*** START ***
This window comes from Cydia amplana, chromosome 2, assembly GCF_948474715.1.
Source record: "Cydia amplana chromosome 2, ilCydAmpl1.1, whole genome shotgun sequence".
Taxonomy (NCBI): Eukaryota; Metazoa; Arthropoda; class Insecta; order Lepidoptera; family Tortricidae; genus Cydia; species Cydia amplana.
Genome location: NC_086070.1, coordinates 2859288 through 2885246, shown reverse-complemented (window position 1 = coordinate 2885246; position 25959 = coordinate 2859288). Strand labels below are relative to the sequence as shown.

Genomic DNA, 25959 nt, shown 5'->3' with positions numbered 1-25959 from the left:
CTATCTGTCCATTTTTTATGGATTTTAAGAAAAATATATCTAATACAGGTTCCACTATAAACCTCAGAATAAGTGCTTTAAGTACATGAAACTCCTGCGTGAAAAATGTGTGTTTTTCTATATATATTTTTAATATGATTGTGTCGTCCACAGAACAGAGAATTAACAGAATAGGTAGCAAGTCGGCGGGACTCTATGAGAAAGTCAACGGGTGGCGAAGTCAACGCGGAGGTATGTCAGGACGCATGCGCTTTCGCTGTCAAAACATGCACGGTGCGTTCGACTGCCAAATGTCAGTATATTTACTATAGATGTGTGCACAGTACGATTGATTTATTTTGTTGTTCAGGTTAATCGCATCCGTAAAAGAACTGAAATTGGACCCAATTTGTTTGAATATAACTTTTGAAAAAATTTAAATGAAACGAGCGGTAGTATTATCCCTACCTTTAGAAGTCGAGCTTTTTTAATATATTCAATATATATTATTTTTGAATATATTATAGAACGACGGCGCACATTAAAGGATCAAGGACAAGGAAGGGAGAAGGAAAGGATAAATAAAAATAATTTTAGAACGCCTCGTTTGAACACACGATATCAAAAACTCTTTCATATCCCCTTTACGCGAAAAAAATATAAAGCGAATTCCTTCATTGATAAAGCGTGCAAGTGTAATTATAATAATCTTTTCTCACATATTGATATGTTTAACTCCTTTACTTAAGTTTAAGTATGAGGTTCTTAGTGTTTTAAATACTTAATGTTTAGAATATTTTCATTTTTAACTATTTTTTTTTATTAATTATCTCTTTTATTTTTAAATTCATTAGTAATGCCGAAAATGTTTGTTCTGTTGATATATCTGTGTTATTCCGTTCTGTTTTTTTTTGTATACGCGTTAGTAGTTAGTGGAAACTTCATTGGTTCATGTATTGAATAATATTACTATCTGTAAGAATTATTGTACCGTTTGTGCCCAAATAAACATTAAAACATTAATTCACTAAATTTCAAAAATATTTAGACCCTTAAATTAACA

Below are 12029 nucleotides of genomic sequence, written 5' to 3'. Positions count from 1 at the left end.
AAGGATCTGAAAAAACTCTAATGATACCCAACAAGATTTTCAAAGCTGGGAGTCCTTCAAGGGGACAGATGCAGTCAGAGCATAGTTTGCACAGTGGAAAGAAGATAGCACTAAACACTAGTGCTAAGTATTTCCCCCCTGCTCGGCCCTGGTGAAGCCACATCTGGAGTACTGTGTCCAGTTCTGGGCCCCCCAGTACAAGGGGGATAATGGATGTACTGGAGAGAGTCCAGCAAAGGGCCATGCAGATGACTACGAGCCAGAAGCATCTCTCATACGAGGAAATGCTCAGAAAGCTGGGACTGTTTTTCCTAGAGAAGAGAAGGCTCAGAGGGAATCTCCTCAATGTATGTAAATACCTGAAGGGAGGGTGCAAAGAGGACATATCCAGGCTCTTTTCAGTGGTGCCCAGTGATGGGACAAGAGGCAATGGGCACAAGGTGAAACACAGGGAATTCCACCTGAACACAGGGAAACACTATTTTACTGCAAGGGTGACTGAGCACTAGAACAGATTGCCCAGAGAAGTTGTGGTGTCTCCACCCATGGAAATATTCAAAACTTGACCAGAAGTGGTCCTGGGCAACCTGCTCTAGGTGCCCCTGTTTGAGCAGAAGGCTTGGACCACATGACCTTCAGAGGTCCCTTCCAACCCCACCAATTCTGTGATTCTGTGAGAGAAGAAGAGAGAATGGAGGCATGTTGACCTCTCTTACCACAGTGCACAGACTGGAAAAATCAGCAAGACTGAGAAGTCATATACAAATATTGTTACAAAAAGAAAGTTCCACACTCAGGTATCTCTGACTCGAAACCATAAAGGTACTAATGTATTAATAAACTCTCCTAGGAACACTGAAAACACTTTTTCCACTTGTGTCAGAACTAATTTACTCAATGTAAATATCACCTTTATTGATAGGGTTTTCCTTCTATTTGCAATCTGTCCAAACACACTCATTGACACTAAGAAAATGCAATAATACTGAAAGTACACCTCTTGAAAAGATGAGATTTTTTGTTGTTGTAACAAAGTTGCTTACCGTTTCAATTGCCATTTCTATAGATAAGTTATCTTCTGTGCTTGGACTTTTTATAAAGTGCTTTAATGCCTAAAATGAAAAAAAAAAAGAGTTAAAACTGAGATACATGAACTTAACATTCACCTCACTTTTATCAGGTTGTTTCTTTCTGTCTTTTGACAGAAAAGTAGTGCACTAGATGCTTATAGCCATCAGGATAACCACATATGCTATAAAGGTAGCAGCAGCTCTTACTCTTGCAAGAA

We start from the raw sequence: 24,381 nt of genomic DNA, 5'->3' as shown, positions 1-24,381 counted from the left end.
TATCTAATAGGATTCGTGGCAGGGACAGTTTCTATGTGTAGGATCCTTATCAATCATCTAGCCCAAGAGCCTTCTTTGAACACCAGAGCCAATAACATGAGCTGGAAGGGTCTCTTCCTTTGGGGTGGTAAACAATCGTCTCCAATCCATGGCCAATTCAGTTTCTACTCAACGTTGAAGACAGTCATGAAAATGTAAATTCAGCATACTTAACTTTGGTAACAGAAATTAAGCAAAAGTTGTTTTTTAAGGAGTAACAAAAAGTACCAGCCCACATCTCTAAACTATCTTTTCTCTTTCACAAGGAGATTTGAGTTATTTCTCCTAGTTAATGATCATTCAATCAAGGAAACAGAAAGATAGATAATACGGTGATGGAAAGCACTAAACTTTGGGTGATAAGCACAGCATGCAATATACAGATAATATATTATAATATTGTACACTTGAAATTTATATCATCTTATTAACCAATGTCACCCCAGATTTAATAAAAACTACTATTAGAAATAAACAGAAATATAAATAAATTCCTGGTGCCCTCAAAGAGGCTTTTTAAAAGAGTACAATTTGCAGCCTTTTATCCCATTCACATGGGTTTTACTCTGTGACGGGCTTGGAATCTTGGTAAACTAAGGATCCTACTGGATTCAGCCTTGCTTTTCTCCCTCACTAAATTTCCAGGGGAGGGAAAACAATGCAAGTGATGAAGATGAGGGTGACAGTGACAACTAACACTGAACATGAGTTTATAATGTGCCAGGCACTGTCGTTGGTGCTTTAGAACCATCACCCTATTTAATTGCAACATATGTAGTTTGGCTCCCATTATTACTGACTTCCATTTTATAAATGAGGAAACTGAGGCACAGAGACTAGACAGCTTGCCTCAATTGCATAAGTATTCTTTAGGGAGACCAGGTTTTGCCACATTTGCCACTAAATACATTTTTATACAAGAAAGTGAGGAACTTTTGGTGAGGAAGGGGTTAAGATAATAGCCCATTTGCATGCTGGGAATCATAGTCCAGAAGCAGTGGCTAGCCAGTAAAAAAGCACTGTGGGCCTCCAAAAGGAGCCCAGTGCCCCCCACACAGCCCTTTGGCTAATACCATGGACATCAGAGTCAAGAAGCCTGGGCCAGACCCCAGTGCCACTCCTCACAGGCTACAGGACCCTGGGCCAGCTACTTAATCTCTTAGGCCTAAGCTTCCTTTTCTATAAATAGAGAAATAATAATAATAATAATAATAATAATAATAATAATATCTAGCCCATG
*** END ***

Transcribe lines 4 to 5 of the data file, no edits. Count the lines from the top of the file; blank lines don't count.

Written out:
Genome location: NC_086070.1, coordinates 2859288 through 2885246, shown reverse-complemented (window position 1 = coordinate 2885246; position 25959 = coordinate 2859288). Strand labels below are relative to the sequence as shown.

Genomic DNA, 25959 nt, shown 5'->3' with positions numbered 1-25959 from the left: